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Msgr. Ancajas reveals his hidden treasures

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A woman sighs in helplessness, another slumps in guilt, and a high-pitched verbal exchange ensues. Someone enters the room, a small woman, and tries to tower over the volume of the cross-fire happening in the small space. Behind their turmoil are several plastic chairs and a table, but these things are unnecessary. The three women, with their distinct intonations, their tensed wild gestures, their calculated movements, their apt facial expressions, have brought life to the limited geography they are given. Their stage throbbed with reality. In a packed gathering at Ayala Center Cebu, the three actors successfully performed the characters of Linda, Corina, and Leah in Lukas 10:41, a one-act play by Msgr. Agustin “Ting” V. Ancajas. This is just one of the many plays that he wrote in the course of 25 years of being engaged and committed to theater. He made an impalpable impact in this field, which he considers as “a potent medium for the strengthening of the Catholic faith through deepened…

#readPhilippines: Faith, Love, Time, and Dr. Lazaro by Gregorio C. Brillantes

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Faith, Love, Time, and Dr. Lazaro by Gregorio C. Brillantes is the second short story I have read that is written by the author. Its elements indeed contain faith, love, and time, subjects that the main character, Dr. Lazaro, in his advanced age, always deal with in his quiet corners made for introspection. He is a small town doctor whom the villagers rely on to treat their physical miseries, including babies dying bluish with tetanus. The story is set in the old Philippines at a time when medicines and vaccines are difficult to acquire, especially in the rural areas. Surrounding Lazaro, the systematic and skilled doctor, is an undeveloped landscape where residents turn to religion first before medicine to comfort anyone at the start to the peak of his illness. When the doctor is called in to treat a sick person, he is sometimes called too late and, consequently, he sometimes fails to diagnose and treat him on time. This frustrates Lazaro but he is powerless to fight the strong religio…

Churches and their spectacular ceiling paintings

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Entering an old Catholic church can be a heady experience, intoxicating first one’s vision of his environment and sending a wave of surrealism from one’s head to his toe. Church pillars may be intricately carved, enough to send one to marvel at man’s ability to create beauty within his environment. Walls may have fissures borne from the force of winds and rains banging on their solid strength for years. And when one looks up, the ceiling may be lit with colors on heavenly figures, as is often the case, with hues and shadows that make the heavenward canopy of the church appear as a spectacular tableau of luminaries who are enjoying their place in God’s dwelling place, beyond the first and second heaven. These ceilings of churches in the Philippines, its marked history and curious evolution for hundreds of years, was the topic during the firstCasa Gorordo Museum (CGM) talk on February 22, as part of the museum’s efforts to make heritage accessible to the public, nurture the Cebuano ident…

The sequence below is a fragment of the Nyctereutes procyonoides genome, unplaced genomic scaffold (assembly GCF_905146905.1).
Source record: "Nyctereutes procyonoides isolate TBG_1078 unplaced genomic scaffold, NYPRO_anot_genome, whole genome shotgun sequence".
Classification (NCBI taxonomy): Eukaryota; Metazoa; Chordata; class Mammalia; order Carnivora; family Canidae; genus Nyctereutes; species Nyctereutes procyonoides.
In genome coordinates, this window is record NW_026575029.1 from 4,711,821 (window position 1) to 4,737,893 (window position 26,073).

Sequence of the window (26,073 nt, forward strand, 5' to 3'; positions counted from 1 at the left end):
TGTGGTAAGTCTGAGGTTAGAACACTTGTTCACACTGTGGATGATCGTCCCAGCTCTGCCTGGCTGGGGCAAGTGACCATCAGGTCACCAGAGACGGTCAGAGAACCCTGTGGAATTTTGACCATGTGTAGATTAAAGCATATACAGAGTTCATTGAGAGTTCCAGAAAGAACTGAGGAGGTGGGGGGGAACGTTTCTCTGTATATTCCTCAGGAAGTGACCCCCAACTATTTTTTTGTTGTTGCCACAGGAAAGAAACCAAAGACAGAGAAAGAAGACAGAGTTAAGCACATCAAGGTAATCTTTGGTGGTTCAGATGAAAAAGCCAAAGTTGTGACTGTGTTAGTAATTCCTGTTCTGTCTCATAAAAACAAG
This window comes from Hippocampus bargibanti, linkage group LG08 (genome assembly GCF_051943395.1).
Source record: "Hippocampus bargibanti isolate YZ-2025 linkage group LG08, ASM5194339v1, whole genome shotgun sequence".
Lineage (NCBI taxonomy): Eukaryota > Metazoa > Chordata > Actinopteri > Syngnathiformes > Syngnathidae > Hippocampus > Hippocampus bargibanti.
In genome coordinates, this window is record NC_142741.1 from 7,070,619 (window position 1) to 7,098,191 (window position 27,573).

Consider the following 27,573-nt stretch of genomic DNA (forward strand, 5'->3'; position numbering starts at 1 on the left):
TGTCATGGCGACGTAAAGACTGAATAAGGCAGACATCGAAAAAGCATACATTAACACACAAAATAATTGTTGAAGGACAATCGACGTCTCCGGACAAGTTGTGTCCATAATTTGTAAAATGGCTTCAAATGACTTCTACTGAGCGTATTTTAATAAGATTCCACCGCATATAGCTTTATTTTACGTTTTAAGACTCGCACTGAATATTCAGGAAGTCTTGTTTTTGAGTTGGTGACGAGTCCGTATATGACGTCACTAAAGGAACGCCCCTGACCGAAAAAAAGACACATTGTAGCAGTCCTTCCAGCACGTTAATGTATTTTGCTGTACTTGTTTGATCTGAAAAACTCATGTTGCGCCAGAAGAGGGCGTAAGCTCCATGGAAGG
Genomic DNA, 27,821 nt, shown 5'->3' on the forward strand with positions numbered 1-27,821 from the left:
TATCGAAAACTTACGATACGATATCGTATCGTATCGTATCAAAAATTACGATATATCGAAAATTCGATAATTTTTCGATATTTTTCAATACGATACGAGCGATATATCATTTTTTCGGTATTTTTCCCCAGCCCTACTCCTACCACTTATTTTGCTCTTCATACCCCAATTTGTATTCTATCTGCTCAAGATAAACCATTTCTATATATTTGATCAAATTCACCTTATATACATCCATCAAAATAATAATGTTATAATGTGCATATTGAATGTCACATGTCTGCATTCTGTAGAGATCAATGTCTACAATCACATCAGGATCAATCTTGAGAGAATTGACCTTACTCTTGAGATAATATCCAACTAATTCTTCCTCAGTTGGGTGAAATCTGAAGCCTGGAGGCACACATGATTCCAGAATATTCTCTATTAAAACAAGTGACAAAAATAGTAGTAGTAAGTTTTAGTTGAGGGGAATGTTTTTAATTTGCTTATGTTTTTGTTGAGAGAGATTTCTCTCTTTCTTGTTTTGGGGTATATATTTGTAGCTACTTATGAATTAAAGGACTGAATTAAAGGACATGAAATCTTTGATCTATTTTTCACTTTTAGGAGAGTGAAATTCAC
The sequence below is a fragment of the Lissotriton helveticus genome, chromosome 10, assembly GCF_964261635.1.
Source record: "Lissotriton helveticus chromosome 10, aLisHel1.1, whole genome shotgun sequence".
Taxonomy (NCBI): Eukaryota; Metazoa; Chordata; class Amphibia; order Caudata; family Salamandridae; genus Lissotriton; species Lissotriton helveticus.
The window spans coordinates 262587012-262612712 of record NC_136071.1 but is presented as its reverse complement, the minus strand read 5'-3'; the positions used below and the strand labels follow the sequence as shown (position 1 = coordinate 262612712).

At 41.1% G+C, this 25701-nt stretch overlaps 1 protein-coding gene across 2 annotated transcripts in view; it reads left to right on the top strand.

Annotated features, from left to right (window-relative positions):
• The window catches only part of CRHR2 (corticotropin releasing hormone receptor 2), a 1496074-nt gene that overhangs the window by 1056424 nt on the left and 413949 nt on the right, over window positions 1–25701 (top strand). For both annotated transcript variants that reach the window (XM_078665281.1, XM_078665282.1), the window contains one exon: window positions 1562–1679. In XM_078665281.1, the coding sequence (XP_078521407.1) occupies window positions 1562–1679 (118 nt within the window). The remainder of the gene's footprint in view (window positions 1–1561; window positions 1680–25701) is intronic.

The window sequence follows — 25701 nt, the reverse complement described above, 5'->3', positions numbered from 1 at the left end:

#readPhilippines: A Love Story by Gilda Cordero-Fernando

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A Love Story, a short story by Filipino writer Gilda Cordero-Fernando, is one of the tales in her collection of stories titled The Butcher, The Baker and The Candlestick Maker (1962). It is the first short fiction I have read this year that shows a strand of Filipino life in America. In A Love Story, a boy and a girl, both young adults and both often misunderstood by their families, meet in a small town museum, their safe haven, the container of their dreams. They share a special relationship. As children of Filipino parents who grew up in America, they wonder what their native country is like and how life in the Philippines would be different from their present way of living. Cooped up in a museum of taxidermy and insects that does not boast of many visitors, more so during bad weather, they converse about their realities and their plans for the future. It is a bittersweet story, for me. Comforted by each other’s company, they learn to be content in their chosen refuge. Still, their c…

#readPhilippines: Trip to Hesperides by T.D. Agcaoili

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Trip to Hesperides, a tragic short story by Filipino writer T.D. Agcaoili included in his first volume of collected stories, tells the story of a homeless man with a quick and almost senseless grudge against people. This grudge is borne from anger toward his dead father and deep-seated hunger in his stomach. Without food fueling his common sense, he treats a passing woman with disrespect, a Chinese merchant with arrogance, and a cop on duty with prejudice. Without food fueling his five senses and only anger at the world feeding them, he ultimately places his life in danger. The suspenseful short story reflects the nature of Agcaoili’s work, which often tackles social problems like poverty and consequently hunger. Little information can be found about Agcaoili online. What can be found shows how notable his works are such that he is among the remarkable literary figures recognized in the 1950s along with Nick Joaquin, Amador Daguio, Maximo Ramos, and Florentino Valeros. What is also inte…